Check out the instruments used by members of Queens of the Stone Age, Jawbreaker, Bad Brains, Prophets of Rage, New Order, Built to Spill, and others who rocked the Chicago fest.

Dirty Heads’ Dustin Bushnell

The band’s lone guitarist bounced between a Music Man Cutlass (seen here) and Taylor T5Z for the band’s sun-soaked set. The band’s tech Dakota Raysik had this to say about the guitar: “The s-style guitar has three single-coils with the wide spectrum Music Man Silent Circuit, which is great for keeping a true single-coil sound without the 60-cycle hum. This particular Cutlass was a one-off that Brian Ball personally dropped off to the band at a show and has been Dustin’s number one ever since.”

On Black Midi's Cavalcade, Geordie Greep’s fretwork is an example of the 6-string as a capable component as much as a solo instrument, never completely stealing the show.

Popular music and mainstream tastes may be more fractured than ever, but the guitar continues to thrive.

As we soft launch into the new year, I’m not waiting for the requisite guitar obituary in the news. It’s not going to happen again anytime soon. Why? Because as far as the mainstream media is concerned, our beloved instrument is not only dead, it's irrelevant to the point of not even being an afterthought. When the New York Times published their most recent albums of the year list, there was barely a guitar-based recording to be found. Still, there is not only hope, but also cause for jubilation.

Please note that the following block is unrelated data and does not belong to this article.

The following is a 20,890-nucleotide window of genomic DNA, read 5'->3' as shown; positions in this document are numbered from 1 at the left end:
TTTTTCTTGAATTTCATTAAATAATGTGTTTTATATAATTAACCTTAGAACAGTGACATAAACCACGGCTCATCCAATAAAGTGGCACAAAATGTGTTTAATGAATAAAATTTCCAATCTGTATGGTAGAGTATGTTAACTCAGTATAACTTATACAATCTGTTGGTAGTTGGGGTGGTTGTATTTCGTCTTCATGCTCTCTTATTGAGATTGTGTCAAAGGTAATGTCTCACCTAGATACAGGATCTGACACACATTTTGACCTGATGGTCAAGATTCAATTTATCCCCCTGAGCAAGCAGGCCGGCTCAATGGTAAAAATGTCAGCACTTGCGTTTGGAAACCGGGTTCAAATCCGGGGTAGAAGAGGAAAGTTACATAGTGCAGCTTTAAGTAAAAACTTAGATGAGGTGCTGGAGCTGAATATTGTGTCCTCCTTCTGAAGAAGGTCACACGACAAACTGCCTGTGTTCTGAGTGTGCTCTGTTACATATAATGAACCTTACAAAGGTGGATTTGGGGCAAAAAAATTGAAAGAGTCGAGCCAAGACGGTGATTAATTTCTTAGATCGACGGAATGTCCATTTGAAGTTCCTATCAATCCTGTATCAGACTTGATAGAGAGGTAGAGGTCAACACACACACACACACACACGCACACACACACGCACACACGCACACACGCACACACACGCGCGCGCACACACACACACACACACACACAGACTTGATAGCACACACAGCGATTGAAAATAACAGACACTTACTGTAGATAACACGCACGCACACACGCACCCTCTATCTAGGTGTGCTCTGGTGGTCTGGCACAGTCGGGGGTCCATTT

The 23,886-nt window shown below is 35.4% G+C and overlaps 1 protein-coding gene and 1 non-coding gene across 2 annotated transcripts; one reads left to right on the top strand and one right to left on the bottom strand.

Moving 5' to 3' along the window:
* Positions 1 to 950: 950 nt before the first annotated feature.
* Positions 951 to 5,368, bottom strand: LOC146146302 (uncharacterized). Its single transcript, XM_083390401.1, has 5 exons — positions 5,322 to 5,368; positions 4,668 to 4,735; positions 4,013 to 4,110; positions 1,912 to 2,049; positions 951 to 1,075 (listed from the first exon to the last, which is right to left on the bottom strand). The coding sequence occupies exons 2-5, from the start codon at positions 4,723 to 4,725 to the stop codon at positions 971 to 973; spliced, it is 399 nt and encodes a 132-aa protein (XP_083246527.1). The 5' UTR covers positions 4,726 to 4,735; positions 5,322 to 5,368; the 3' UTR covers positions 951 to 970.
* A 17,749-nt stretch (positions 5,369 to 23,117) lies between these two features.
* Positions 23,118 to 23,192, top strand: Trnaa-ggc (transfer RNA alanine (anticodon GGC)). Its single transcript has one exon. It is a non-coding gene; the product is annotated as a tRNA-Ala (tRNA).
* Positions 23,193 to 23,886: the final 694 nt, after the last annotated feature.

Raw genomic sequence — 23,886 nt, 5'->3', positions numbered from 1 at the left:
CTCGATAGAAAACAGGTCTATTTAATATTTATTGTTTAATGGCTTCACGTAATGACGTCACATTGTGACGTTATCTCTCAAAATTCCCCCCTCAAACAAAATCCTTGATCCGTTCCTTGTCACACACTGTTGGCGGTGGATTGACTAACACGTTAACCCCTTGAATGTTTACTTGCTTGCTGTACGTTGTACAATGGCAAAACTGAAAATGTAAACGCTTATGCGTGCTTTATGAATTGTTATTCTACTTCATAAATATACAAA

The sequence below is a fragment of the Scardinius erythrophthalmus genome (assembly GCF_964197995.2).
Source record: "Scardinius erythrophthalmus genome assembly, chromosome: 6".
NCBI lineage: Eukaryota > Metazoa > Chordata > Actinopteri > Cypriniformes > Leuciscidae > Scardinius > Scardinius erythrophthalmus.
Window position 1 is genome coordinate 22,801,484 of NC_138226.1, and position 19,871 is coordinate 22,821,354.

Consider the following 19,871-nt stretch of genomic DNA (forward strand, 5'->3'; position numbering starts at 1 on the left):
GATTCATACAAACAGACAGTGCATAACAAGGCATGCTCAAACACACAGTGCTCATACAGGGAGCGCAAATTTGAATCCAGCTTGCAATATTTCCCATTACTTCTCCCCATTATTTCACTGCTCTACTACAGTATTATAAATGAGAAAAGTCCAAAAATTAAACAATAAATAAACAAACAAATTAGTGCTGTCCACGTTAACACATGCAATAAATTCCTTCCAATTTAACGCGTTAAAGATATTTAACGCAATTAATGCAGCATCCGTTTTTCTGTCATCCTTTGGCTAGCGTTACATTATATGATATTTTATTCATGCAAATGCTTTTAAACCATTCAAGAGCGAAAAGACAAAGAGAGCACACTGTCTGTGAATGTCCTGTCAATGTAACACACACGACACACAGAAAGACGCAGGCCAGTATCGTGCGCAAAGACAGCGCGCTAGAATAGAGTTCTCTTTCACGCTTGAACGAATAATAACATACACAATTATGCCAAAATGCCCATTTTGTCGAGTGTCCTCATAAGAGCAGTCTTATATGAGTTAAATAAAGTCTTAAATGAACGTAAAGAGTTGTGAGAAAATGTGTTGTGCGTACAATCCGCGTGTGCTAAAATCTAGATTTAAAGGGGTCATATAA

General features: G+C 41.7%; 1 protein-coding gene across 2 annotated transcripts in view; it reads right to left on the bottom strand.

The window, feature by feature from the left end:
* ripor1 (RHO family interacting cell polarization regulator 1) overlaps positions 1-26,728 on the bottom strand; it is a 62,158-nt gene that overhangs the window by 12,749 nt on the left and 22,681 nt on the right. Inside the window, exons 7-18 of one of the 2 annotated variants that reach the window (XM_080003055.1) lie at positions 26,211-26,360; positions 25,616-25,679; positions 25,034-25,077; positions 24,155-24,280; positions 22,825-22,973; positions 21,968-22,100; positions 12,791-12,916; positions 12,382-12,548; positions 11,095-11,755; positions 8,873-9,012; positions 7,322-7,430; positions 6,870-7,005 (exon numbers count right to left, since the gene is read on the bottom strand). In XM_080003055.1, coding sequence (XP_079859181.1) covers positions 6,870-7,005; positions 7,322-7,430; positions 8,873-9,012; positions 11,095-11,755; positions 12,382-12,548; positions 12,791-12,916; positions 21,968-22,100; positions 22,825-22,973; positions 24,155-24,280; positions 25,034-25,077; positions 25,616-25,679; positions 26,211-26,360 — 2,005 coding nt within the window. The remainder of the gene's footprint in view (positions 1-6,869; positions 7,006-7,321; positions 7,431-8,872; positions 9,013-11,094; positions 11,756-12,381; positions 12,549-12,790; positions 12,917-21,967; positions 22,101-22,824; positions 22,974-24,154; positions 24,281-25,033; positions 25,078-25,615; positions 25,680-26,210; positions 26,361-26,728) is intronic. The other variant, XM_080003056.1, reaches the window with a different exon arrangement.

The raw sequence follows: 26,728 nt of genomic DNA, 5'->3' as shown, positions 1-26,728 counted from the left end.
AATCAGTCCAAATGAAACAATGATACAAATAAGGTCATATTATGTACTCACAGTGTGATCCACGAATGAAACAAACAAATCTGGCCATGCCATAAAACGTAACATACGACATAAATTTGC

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Diatonic sequences are powerful tools. Here’s how to use them wisely.

Advanced

Beginner

• Understand how to map out the neck in seven positions.
• Learn to combine legato and picking to create long phrases.
• Develop a smooth attack—even at high speeds.

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Knowing how to function in different keys is crucial to improvising in any context. One path to fretboard mastery is learning how to move through positions across the neck. Even something as simple as a three-note-per-string major scale can offer loads of options when it’s time to step up and rip. I’m going to outline seven technical sequences, each one focusing on a position of a diatonic major scale. This should provide a fun workout for the fingers and hopefully inspire a few licks of your own.
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